Once upon a time I went on a mission to Germany and I thought that I would quickly learn how to use public transportation.
How wrong I was.
Over the past ten weeks of training, I have taken the wrong Straßenbahn a multitude of times, but last Tuesday seemed to sum up just how transportation illiterate I am.
It started off in the morning as we took the wrong bus and were late for an appointment. Which wasn't a huge deal. We moved on. That evening, we were supposed to travel to Delitzsch to teach a part member family. Except for some reason I thought they lived in Eilenberg. So we took a train to Eilenberg. Which as it turns out is not Delitzsch. After calling the person who was planning on picking us up and realizing my mistake, we were resigned to wait at the Eilenberg train station until the next train back to Leipzig came.
A train came about an hour later and we hopped on, trying to forget my judgment error and happy to be on our way. Happy until 45 minutes later we wondered why we weren't home yet. We looked at the travel screen to affirm we were heading in the right direction, when what before our wondering eyes should appear? Cottbus. Which in case you were wondering is not Leipzig. I asked someone if the train was going to Leipzig (just to be sure) and he said no, it was come from Leipzig. A very important preposition distinction.
Needless to say, we got off the train as soon as possible. Dying of laughter. Because if it's 8:15pm and you have no idea where you are and how in the world you make the same mistake so much, you're either going to be laughing or crying. We opted for the former.
We called our zone leaders, only mildly frantic, to tell them we were in Falkenberg. Which is outside of our zone (about 75km to the NE, or an hour away—another hour east and they would have ended up in Poland). We then called our mission president to tell him of our whereabouts and let him know we'd be late coming home. A kind member offered to pick us up so we wouldn't have to wait for another train and buy another ticket (or possibly have the opportunity to take the wrong train again). She arrived at approximately 9:46pm and we made it home at 11:06pm, exhausted but grateful. And humbled.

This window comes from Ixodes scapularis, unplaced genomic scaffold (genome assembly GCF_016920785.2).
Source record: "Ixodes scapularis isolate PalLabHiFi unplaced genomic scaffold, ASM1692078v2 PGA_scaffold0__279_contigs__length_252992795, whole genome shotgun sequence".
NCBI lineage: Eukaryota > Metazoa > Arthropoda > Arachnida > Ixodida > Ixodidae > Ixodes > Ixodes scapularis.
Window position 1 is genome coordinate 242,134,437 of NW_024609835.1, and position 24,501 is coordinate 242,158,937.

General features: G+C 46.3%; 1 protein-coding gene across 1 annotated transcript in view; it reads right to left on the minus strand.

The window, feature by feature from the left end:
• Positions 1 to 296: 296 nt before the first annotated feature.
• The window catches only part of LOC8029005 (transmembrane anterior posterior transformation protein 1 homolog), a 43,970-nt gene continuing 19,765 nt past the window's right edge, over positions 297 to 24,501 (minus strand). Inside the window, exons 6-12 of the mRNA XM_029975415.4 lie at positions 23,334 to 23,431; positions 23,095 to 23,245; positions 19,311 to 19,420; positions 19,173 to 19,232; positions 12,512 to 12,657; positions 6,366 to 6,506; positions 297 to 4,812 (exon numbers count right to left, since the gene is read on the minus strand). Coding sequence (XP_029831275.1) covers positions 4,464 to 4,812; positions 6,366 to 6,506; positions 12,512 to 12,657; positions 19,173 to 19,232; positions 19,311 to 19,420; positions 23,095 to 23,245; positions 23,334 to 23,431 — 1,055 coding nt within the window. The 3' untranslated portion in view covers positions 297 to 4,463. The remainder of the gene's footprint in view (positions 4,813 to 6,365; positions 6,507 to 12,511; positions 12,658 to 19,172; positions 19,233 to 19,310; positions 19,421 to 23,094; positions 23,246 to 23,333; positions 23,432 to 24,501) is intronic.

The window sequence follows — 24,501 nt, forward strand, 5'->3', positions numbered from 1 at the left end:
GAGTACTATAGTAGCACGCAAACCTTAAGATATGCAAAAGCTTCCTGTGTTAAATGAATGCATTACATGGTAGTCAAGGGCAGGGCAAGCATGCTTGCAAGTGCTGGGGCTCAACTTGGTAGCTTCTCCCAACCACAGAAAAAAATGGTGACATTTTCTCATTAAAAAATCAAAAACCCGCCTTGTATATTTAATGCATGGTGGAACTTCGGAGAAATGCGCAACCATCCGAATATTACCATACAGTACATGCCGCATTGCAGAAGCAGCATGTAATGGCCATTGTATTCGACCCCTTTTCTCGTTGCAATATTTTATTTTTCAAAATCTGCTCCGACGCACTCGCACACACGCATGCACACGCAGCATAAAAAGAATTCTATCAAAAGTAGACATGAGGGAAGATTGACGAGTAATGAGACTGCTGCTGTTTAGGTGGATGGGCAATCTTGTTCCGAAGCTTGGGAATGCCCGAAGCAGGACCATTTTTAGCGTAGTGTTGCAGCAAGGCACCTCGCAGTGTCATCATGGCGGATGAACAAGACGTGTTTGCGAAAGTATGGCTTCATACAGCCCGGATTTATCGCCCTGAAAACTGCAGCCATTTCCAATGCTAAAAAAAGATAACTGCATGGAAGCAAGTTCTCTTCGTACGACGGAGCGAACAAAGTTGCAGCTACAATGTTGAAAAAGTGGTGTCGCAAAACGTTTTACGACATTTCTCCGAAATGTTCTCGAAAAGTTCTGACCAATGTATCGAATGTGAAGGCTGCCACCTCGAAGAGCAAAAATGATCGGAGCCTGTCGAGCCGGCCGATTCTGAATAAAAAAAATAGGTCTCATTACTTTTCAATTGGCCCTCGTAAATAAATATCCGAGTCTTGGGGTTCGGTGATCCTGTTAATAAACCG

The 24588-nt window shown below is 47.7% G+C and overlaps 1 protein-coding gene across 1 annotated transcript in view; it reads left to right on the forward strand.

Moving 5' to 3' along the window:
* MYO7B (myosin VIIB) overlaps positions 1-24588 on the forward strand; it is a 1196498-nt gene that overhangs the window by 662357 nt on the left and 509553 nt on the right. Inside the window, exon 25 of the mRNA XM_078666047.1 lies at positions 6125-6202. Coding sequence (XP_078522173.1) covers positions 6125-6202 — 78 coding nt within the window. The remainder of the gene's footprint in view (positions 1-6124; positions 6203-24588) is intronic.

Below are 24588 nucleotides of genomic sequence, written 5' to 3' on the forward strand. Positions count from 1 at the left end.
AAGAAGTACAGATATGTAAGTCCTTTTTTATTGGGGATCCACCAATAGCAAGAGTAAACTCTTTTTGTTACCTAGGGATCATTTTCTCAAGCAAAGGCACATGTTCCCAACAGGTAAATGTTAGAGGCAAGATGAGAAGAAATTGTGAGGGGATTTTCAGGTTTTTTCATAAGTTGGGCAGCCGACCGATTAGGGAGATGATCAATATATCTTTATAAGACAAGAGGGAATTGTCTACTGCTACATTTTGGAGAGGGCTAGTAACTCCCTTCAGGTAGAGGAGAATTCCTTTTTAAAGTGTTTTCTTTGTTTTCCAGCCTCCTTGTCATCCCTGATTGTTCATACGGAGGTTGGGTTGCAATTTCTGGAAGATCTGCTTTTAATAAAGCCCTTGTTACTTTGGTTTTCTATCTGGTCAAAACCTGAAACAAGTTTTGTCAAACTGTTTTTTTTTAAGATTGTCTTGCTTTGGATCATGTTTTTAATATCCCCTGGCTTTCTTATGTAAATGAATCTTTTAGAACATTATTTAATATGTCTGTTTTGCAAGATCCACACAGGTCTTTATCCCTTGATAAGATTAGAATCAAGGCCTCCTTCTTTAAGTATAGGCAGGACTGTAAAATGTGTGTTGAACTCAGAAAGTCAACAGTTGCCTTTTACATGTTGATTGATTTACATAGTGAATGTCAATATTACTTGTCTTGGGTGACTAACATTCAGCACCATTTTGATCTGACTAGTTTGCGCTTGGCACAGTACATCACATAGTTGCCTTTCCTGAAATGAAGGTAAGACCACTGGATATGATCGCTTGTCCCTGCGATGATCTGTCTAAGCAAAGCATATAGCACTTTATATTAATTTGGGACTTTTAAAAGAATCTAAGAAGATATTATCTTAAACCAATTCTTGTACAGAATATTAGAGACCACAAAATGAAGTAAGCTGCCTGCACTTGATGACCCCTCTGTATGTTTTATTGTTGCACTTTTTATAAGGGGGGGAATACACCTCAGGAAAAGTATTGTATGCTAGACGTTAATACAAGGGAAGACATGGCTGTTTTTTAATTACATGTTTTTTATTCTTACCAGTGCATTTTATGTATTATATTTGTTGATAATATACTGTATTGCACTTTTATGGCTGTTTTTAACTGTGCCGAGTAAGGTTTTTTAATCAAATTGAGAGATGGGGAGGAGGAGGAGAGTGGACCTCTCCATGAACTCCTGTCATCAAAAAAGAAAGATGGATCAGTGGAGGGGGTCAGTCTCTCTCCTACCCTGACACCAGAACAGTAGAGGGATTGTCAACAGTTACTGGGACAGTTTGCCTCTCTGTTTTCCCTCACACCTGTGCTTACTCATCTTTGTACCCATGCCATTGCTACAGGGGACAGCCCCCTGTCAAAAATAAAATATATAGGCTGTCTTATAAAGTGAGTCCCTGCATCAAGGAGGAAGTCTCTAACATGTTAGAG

With this experience, I thought about the Christ's Atonement. Because some people can be a little dumb and make the same mistake over and over again. Like taking the wrong train. Or drinking mucho. Or doing drugs. But it doesn't matter how far you get because Christ will also drive out to get you and bring you back. Even if you make it farther than Falkenberg and even past Russia. No far is too far for the Atonement to heal people through Christ's love and forgiveness and patience. I've needed to rely on the Atonement a lot on my mission to help other as well as myself progress and try to become better without having the weight of failure halt that progress.
We now resume to my normally segmented email. Shortened version.
Sandra was my first new investigator on my mission, which means she's been learning since February. This week she tschüßt us, which means she said she didn't want to meet with us anymore. Because she decided we weren't strict enough. That's a first.
It was really sad though because we've spent so much time with her and really just love her. Such is life. She'll come back in the future. She just needs time.
Other adventures from this week included increased enthusiasm from the members about missionary work, visits to a mental hospital/rehabilitation center, a lot of appointment fall outs, and a pushed back baptismal date for Chaku (now set for July 27th, which is after transfers). I also hit my five month mark. Timey wimey people.
All my love. Plus some.
Sister Claire Michelle Woodward